Again, we felt this, they also feel pressure, they feel an expectation. "Since I've explained myself, I expect you to feel better now". And then when our apology and our explanation doesn't work like a magic wand, now you're back in Kansas now, and tu, tu, tu, I mean, suddenly, I'm supposed to suddenly be transformed and transported back to some moment before where everything's fine, when it doesn't work like a magic wand or a Jedi mind trick and they're still angry and withdrawn and upset and we've already apologized and given our explanation, then do you know what we do? We press harder. "I said, I'm sorry, I said I'm sorry". Implication, "Why aren't you fine now? I expect you to be fine now that I've explained, why aren't we fine now"? This is the implication, "Why aren't we back to where we were before I said what I said"? Ultimately, "This is your fault, I have done my part to get us back to where we were and you're not back there yet, so hey, I'll wait on you. I've done all I can do".
We've been on the receiving end and we hate it, we dish it out and we miss it. This is a big deal. And the reason they're not better is this, again, bring this back into the physical world, this all makes perfect sense. For the same reason that my apology for closing my car door on your fingers doesn't automatically transport you back to your pre-crushed fingers condition. Because, don't miss this, apologies, apologies don't reverse and erase accidental injuries to the body, apologies don't reverse and erase accidental injuries to the soul when words are the damaging tool, when words have been used to hurt. They don't reverse and erase accidental injuries to the heart, to the relationship, to the security of the relationship, or to the confidence the other person has in us. An apology combined with an explanation sounds like an excuse, it sounds like another attempt to simply shift the blame.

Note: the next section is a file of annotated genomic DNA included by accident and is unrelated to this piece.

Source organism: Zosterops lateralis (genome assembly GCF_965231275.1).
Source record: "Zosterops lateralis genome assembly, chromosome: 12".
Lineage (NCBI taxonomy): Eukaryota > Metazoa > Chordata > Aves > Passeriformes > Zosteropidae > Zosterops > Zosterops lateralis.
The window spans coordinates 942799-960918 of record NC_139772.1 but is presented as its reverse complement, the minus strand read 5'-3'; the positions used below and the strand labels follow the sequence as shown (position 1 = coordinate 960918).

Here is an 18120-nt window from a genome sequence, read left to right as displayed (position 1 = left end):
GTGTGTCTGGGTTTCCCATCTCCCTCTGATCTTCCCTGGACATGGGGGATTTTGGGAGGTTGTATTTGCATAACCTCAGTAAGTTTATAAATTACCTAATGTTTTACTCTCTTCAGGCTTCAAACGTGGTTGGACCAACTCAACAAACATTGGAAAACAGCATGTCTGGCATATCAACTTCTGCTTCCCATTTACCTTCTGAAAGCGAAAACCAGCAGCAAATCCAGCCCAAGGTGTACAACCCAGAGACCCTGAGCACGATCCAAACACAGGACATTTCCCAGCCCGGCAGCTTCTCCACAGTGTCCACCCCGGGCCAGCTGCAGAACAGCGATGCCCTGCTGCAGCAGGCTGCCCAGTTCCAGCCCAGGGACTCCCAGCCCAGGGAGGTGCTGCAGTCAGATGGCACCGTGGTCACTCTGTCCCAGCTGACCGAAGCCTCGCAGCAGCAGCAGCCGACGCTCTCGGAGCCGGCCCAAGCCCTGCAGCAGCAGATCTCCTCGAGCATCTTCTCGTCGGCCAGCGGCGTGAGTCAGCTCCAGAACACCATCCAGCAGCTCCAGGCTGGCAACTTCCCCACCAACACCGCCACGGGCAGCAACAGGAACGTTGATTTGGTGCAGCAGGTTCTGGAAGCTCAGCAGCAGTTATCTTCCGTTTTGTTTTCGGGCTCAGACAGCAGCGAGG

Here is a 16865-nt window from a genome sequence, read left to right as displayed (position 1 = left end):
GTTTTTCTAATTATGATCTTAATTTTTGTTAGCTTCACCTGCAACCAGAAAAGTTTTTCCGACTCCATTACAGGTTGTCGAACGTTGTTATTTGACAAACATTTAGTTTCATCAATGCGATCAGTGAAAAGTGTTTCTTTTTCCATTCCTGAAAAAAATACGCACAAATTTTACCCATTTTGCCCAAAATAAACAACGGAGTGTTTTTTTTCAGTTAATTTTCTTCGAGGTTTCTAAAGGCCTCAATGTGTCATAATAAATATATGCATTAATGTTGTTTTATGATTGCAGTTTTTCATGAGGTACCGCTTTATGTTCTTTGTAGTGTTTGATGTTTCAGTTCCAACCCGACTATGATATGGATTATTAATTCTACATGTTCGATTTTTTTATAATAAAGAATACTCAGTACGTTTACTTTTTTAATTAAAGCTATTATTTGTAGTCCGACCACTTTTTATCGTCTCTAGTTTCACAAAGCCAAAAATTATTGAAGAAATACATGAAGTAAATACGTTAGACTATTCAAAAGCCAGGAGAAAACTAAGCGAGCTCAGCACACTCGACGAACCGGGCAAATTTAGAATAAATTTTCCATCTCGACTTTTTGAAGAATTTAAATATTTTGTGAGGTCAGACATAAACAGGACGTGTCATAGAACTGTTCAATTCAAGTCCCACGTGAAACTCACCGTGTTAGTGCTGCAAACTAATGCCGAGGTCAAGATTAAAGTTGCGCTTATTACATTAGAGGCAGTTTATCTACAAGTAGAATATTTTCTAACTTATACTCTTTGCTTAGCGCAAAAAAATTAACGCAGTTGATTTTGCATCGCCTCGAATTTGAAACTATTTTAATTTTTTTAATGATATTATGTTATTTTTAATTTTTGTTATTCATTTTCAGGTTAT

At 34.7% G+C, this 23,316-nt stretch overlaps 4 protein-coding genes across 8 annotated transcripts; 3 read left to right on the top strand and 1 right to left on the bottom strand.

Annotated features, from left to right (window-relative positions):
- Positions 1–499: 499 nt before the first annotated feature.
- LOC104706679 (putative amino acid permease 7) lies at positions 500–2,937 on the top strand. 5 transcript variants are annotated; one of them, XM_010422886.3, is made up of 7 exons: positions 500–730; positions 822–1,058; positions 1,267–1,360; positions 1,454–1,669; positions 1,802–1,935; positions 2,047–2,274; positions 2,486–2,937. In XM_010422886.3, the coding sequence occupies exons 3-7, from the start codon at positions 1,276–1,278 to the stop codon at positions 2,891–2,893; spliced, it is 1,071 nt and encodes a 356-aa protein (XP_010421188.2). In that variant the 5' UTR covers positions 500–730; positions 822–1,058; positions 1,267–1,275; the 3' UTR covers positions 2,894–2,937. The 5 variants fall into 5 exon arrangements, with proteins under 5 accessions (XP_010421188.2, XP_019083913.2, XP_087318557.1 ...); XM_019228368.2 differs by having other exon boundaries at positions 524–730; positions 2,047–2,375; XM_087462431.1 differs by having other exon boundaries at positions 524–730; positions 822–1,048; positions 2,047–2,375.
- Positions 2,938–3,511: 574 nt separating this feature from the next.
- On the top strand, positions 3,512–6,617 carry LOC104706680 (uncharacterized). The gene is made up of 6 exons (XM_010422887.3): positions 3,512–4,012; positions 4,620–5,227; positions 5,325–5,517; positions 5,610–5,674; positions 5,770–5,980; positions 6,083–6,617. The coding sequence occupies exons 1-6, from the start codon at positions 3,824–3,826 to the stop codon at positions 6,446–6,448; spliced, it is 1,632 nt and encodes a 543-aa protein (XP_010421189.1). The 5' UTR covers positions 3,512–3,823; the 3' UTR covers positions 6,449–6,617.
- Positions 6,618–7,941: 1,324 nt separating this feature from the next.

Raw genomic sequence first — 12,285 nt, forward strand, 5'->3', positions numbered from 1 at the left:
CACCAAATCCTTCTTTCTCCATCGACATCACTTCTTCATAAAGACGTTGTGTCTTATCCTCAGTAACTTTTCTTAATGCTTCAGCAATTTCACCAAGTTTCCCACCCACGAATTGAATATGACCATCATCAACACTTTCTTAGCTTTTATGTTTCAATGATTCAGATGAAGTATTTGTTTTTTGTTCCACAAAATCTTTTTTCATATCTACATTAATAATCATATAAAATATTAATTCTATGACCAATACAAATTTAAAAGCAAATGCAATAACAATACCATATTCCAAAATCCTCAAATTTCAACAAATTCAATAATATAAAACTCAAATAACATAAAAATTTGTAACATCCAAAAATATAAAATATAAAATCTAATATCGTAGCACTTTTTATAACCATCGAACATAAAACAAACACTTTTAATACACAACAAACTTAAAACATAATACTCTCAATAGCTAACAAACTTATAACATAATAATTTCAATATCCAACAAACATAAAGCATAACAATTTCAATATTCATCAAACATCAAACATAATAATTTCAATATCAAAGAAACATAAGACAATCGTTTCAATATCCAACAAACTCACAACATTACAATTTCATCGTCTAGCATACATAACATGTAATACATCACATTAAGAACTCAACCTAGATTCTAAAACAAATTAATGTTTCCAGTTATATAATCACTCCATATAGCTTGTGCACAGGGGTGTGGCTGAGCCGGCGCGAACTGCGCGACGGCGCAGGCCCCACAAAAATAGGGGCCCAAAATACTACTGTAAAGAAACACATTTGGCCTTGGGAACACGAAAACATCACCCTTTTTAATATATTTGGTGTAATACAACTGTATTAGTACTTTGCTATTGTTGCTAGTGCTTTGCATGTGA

Now, this isn't always the case, but in some cases, word damage is way worse than physical damage. You see, if you slam my hand in your car door, I'm ninety nine and a half percent sure that was an accident. I'm just gonna, I mean I immediately assume you didn't mean to do that. But I'm not so convinced you didn't mean what you just said. In fact, you meant something by that. And you may not have intended for those words to come out, but they came out and you may not have intended for those words to come out the way they did, but they came out, which means they were in there, and why shouldn't I assume they're still in there? I am, I'm not convinced I didn't just learn something about the way that you view and value me. It's a big deal. Let me tell you how big a deal it is, this is amazing. James, the brother of Jesus said something that is amazing.
Now, I gotta kinda step outta the sermon for a minute and just say something. And I always do this, so pardon me if you've heard this before, but I can't get over this James. James, the brother of Jesus, this is a guy that grew up with Jesus. Did you know in your English New Testament you have a document that's written in the first century by the brother of Jesus? You can just download a Bible app and you can turn to James. Forget What do you think about the Bible for just a moment, okay? You have the privilege and the opportunity of reading words somebody who grew up in the household of Jesus, who knew Mary, who knew all the players, wrote something. I just think that's amazing. I think regardless of what you think about Christianity, regardless of what you think about faith, to have the opportunity to read something written by James in the first century, I just think that's amazing.